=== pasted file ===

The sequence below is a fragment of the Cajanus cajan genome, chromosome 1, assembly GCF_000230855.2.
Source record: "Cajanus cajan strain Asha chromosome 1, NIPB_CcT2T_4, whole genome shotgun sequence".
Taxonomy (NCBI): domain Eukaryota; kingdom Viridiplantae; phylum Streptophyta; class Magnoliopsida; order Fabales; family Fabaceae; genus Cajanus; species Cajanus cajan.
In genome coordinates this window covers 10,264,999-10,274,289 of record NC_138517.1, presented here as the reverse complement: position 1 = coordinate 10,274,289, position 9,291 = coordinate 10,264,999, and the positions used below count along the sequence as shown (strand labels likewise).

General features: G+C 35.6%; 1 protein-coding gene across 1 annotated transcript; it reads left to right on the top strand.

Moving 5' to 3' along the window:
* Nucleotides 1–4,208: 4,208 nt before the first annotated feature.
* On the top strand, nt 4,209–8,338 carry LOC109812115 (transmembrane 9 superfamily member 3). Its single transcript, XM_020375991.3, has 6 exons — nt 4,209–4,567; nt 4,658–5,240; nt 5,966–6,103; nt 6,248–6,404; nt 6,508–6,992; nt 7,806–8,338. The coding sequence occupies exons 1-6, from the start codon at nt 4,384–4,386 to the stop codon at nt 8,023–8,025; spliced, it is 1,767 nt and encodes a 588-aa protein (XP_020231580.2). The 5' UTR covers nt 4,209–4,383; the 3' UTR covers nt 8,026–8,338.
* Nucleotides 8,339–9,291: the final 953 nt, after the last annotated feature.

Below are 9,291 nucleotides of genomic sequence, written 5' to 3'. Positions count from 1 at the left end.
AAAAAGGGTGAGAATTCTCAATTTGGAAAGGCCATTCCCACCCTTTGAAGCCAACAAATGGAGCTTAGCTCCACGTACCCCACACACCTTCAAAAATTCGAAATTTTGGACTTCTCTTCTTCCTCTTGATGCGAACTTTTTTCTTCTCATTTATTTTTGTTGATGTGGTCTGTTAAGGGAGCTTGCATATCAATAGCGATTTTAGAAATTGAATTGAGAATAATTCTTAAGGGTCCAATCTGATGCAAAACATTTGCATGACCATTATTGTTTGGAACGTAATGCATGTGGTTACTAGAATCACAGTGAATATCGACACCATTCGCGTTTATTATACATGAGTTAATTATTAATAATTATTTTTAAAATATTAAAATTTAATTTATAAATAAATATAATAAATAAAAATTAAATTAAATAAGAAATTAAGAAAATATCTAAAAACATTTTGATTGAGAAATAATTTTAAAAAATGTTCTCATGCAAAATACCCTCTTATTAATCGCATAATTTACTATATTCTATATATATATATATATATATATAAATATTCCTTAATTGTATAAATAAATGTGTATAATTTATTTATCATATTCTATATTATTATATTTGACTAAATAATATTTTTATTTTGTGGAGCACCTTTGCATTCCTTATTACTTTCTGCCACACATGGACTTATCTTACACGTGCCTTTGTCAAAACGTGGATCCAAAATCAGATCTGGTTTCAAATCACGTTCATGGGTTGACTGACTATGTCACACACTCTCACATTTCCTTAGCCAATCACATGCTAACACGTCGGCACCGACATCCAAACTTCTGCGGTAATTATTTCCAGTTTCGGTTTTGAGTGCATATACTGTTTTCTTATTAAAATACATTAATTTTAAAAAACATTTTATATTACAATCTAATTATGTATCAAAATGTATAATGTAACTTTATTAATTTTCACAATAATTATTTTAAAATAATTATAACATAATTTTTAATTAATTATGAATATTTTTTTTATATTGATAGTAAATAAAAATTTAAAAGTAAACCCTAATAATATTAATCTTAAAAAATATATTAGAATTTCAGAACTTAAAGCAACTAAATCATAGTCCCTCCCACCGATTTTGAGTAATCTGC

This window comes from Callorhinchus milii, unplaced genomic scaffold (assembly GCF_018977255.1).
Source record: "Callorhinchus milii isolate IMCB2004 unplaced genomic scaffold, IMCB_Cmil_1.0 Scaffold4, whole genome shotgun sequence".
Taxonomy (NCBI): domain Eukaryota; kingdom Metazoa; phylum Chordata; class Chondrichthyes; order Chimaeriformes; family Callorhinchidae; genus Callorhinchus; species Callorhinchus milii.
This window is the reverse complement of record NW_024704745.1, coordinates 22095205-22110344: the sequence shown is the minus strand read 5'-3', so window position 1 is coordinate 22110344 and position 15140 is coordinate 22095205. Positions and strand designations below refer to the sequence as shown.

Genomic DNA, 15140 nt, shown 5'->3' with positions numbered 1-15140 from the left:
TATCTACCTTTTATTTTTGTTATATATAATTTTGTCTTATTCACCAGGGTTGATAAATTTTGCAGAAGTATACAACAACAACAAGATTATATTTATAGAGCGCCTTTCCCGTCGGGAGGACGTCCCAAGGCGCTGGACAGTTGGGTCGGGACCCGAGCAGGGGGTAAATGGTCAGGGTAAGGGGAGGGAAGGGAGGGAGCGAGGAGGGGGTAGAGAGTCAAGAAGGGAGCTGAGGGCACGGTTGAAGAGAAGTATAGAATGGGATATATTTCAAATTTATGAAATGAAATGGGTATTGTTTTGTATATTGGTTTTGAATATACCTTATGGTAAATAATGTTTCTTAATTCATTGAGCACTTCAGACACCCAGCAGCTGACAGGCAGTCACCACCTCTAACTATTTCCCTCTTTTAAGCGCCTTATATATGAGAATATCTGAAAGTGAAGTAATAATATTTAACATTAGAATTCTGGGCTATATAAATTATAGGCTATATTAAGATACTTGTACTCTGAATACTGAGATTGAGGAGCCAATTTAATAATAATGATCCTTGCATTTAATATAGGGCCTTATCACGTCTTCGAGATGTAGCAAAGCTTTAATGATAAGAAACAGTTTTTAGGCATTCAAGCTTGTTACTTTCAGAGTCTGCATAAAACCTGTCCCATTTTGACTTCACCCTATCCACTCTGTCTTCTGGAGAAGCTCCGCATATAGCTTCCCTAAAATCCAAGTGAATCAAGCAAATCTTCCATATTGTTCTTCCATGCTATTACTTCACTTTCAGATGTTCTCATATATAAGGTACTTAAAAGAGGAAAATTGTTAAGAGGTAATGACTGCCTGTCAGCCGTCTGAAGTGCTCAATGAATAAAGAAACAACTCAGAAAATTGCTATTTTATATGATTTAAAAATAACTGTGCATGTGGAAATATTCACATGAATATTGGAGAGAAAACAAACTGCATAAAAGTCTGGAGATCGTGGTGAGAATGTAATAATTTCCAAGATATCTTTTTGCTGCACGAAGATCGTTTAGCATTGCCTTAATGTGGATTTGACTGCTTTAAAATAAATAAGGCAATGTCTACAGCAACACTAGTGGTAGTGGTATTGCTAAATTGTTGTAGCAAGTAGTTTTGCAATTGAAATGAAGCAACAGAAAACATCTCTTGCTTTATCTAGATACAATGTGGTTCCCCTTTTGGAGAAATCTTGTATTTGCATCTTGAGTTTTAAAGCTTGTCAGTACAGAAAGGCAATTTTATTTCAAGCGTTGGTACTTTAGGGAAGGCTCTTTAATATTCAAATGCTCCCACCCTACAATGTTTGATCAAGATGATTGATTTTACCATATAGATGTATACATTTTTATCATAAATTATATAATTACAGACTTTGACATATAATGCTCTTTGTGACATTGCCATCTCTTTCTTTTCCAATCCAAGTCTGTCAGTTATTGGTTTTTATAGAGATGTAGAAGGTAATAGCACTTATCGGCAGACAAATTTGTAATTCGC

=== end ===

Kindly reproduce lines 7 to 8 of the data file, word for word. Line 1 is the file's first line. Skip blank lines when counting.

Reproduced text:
* Nucleotides 1–4,208: 4,208 nt before the first annotated feature.
* On the top strand, nt 4,209–8,338 carry LOC109812115 (transmembrane 9 superfamily member 3). Its single transcript, XM_020375991.3, has 6 exons — nt 4,209–4,567; nt 4,658–5,240; nt 5,966–6,103; nt 6,248–6,404; nt 6,508–6,992; nt 7,806–8,338. The coding sequence occupies exons 1-6, from the start codon at nt 4,384–4,386 to the stop codon at nt 8,023–8,025; spliced, it is 1,767 nt and encodes a 588-aa protein (XP_020231580.2). The 5' UTR covers nt 4,209–4,383; the 3' UTR covers nt 8,026–8,338.